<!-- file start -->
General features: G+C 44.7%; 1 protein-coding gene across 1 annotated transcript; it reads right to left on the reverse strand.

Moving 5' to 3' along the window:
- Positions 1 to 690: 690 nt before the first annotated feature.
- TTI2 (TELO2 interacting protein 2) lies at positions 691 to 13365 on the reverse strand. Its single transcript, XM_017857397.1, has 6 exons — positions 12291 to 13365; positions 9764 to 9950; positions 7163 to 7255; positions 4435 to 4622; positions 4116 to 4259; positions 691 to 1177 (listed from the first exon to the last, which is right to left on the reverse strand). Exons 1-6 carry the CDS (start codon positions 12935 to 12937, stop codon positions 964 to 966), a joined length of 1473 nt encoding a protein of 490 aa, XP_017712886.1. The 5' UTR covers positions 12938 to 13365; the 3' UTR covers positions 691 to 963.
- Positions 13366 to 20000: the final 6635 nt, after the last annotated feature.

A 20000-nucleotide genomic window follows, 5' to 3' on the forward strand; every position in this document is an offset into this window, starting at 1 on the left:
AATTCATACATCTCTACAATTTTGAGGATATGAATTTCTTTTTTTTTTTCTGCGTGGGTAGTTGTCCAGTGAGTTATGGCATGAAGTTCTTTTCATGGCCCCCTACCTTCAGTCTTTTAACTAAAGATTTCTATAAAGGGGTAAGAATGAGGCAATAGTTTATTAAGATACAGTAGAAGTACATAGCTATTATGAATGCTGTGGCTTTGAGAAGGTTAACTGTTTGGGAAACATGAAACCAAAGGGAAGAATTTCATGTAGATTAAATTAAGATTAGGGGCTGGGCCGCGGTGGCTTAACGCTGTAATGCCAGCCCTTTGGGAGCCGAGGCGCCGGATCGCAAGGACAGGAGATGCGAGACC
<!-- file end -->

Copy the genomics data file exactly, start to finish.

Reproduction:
General features: G+C 44.7%; 1 protein-coding gene across 1 annotated transcript; it reads right to left on the reverse strand.

Moving 5' to 3' along the window:
- Positions 1 to 690: 690 nt before the first annotated feature.
- TTI2 (TELO2 interacting protein 2) lies at positions 691 to 13365 on the reverse strand. Its single transcript, XM_017857397.1, has 6 exons — positions 12291 to 13365; positions 9764 to 9950; positions 7163 to 7255; positions 4435 to 4622; positions 4116 to 4259; positions 691 to 1177 (listed from the first exon to the last, which is right to left on the reverse strand). Exons 1-6 carry the CDS (start codon positions 12935 to 12937, stop codon positions 964 to 966), a joined length of 1473 nt encoding a protein of 490 aa, XP_017712886.1. The 5' UTR covers positions 12938 to 13365; the 3' UTR covers positions 691 to 963.
- Positions 13366 to 20000: the final 6635 nt, after the last annotated feature.

A 20000-nucleotide genomic window follows, 5' to 3' on the forward strand; every position in this document is an offset into this window, starting at 1 on the left:
AATTCATACATCTCTACAATTTTGAGGATATGAATTTCTTTTTTTTTTTCTGCGTGGGTAGTTGTCCAGTGAGTTATGGCATGAAGTTCTTTTCATGGCCCCCTACCTTCAGTCTTTTAACTAAAGATTTCTATAAAGGGGTAAGAATGAGGCAATAGTTTATTAAGATACAGTAGAAGTACATAGCTATTATGAATGCTGTGGCTTTGAGAAGGTTAACTGTTTGGGAAACATGAAACCAAAGGGAAGAATTTCATGTAGATTAAATTAAGATTAGGGGCTGGGCCGCGGTGGCTTAACGCTGTAATGCCAGCCCTTTGGGAGCCGAGGCGCCGGATCGCAAGGACAGGAGATGCGAGACC